Turkey: Supporting The Domestic Generic Drug Production In Turkey

Last Updated: 11 August 2015
Article by Şahin Ardiyok, Ceren Ustunel and Guniz Cicek

In recent years, Turkey made major developments in the pharmaceutical industry. Considering the Association of Research-Based Pharmaceutical Companies' (AIFD) "Ranking of Countries in Pharmaceutical Market" research in 2013, Turkey was in the 18th place and expected to be in the 16th by the end of 2018.

In 2006, the Social Insurance Institution, Retirement Fund and The Social Insurance Institution for Tradesmen and Craftsmen and Other Self-Employed People (Bağ-Kur) were united under a single roof named the Social Security Institution (SSI) by Law No 5502. This state-owned Institution's main aims are to provide the social insurances such as work accident insurance, health insurance, pensioners' insurance, survivors' insurance, etc. and to implement the social security policies. According to AIFD's research in 2014, the pharmaceutical services expenditure of SSI was $ 6.5 billion, and this number is expected to increase to $ 7.4 billion by the end of 2016. The result of a comparison between Turkish Statistical Institute's "Life Satisfaction Report" and Europe Commission's "Social Climate Report" is that while 63% of people in Europe appreciate the health services, in Turkey this percentage reaches up to 75%.

Since the ratio of imported drugs in the Turkish pharmaceutical market is 58.1%, the Turkish Ministry of Health (MoH) has adopted a policy aiming to increase the generic drug production in Turkey.  The measures set with the policy are laid out in the Action Plan on the Structural Transformation of Health Industries of the 10th Development Plan set for 2014-2018. The goal is to increase the usage and exportation of domestic medical devices, materials and medicine by creating a Committee responsible for overseeing health policy making processes and establishing an independent Turkish Health Institutes Presidency, which will enhance R&D activities through various encouragements—such as the creation of clusters.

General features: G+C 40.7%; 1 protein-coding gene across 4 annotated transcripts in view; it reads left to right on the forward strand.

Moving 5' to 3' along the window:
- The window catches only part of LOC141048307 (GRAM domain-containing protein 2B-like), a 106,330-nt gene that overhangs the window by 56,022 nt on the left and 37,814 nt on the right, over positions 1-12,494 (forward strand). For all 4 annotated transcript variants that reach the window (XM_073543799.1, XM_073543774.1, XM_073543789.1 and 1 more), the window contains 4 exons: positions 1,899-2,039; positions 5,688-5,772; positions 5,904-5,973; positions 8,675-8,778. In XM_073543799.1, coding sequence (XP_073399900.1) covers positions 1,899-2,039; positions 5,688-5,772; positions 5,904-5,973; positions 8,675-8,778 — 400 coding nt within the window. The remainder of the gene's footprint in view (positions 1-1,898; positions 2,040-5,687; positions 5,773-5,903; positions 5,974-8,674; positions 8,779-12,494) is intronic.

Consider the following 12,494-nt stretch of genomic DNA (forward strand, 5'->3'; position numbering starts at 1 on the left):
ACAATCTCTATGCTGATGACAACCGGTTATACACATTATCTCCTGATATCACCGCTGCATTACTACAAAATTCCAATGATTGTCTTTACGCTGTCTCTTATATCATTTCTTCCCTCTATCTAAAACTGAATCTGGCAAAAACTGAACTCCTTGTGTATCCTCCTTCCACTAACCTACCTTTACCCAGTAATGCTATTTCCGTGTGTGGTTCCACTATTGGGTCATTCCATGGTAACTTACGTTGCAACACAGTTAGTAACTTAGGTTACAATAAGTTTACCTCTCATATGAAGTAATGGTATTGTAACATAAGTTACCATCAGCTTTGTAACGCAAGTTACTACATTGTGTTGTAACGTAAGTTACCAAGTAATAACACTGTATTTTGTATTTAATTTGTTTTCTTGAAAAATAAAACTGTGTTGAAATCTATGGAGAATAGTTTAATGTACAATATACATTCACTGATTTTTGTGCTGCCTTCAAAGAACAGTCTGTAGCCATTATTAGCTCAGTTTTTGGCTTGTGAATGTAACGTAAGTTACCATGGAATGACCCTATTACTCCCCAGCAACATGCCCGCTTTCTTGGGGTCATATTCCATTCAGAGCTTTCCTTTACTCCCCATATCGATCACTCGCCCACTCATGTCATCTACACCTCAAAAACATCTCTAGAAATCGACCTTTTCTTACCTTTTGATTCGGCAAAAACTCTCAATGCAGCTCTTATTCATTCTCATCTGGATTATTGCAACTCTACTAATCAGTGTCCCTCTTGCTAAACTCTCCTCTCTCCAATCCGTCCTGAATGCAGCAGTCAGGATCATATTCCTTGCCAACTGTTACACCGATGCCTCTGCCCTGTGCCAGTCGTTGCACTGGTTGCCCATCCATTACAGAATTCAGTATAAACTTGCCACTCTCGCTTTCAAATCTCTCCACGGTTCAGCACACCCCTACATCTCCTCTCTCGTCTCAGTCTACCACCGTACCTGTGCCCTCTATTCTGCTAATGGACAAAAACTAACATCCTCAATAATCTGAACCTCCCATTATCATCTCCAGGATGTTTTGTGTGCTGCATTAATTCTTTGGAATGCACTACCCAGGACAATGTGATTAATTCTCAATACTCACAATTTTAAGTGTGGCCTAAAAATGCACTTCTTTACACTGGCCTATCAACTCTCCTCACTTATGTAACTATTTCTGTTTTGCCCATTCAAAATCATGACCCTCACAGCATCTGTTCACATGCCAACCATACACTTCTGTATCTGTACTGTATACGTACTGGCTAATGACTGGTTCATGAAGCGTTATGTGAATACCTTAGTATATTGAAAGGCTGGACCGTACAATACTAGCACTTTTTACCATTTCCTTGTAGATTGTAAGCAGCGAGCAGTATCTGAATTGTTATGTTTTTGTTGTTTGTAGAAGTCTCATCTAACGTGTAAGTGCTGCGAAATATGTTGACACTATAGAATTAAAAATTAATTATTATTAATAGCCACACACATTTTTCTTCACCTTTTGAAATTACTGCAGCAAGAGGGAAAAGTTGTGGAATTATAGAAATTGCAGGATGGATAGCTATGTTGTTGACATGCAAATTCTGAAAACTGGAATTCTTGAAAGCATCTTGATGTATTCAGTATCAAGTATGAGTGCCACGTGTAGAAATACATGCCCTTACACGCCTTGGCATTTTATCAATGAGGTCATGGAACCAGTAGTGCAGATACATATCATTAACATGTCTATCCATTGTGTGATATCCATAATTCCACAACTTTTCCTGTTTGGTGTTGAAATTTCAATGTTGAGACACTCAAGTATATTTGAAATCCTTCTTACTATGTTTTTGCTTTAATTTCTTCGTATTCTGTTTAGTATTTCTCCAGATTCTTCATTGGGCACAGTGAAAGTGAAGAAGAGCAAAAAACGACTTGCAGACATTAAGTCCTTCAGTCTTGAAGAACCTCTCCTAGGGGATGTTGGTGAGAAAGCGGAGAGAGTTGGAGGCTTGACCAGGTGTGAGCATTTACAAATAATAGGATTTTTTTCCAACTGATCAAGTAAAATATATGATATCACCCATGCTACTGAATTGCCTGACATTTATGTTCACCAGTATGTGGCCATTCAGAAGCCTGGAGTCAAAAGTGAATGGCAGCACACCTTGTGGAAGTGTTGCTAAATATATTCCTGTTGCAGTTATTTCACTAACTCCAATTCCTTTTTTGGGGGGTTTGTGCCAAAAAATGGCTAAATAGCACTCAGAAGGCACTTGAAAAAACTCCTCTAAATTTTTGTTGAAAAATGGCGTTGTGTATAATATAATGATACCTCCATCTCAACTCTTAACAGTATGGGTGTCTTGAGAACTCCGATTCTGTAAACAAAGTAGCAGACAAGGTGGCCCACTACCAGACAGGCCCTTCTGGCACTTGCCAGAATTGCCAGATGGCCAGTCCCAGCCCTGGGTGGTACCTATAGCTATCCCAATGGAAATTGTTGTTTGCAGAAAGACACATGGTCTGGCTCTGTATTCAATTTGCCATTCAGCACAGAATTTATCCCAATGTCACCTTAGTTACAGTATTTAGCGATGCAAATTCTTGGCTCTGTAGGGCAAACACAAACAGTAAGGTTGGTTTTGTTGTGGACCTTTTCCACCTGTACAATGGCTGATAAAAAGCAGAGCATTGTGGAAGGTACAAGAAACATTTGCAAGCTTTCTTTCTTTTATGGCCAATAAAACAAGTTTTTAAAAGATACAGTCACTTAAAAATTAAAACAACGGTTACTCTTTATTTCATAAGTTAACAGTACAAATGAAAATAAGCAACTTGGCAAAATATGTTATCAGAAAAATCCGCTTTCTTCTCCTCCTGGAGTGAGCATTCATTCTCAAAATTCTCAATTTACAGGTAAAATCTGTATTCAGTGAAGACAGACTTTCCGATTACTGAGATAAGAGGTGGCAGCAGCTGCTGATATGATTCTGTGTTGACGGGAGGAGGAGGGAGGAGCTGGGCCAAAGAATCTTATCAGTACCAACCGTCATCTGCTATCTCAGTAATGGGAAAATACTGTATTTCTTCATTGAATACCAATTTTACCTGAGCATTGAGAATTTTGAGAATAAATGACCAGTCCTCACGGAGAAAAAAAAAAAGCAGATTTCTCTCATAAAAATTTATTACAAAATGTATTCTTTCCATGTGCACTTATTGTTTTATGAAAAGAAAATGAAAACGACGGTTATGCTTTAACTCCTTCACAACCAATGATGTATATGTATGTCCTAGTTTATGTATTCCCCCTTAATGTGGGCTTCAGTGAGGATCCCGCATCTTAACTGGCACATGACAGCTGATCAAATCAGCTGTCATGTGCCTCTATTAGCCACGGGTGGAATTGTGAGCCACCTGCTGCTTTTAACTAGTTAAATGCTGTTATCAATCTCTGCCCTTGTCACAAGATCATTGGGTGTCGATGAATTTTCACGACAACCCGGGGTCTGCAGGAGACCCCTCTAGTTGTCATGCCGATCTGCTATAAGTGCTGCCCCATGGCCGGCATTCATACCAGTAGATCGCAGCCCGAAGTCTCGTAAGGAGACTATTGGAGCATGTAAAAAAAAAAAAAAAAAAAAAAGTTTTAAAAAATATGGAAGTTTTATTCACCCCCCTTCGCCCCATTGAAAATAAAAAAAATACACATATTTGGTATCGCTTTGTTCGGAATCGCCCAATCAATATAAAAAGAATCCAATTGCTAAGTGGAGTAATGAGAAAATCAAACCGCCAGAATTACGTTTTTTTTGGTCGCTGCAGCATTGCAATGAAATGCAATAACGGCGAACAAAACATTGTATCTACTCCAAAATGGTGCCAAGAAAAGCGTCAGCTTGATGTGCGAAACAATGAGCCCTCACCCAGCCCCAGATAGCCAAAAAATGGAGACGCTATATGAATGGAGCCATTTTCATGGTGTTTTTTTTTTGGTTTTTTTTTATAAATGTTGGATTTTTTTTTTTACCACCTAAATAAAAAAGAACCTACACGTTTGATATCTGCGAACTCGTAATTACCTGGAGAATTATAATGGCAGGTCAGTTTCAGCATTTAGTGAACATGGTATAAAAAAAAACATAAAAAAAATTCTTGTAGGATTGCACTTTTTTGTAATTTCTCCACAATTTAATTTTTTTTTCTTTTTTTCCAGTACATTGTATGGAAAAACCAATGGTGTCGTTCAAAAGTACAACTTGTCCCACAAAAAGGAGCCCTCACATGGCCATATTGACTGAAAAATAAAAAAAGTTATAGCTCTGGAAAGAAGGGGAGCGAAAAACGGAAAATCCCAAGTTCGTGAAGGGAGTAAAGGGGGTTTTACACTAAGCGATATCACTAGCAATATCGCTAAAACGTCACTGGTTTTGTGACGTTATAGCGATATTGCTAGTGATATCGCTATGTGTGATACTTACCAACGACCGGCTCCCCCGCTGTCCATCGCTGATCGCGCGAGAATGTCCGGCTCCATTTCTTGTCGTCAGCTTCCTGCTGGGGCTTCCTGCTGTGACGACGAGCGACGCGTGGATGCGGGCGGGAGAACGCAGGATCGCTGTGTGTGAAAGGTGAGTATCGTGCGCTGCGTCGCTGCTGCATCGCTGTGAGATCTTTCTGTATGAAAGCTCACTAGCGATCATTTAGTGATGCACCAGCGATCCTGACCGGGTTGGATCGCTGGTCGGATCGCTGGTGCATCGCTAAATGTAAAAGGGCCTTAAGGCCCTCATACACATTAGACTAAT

More importantly, there is a policy (No. 5) which states that "appropriate measures will be taken to give the priority to drugs and medical devices that are produced in Turkey, in the repayment and pricing policies ..." Additionally, it is marked that "the imported products to be removed from the repayment list, will be determined under the condition of assuring that the treatment will be ensured." Thus, there is a strong belief that domestically produced generic products may be added to the repayment list to the detriment of imported products.  

Assessing the said policy's compatibility with the international trade treaties is of great importance  and thus, the World Trade Organization (WTO) provisions which became binding for Turkey after the ratification of "The Law Approving the WTO Creating Agreement" come to the forefront.

As in the price regulation of pharmaceutical products in Turkey, the Health Care Transformation Program is a milestone in the public health sector. In 2008 the aforementioned program started a way of pricing named "reference pricing" where the price is determined according to the cheapest level from one of these countries: France, Spain, Italy, Portugal, Greece; and then decreased by 11% accordingly. After this legislation, the government passed more discounts in 2009, 2010 and 2011.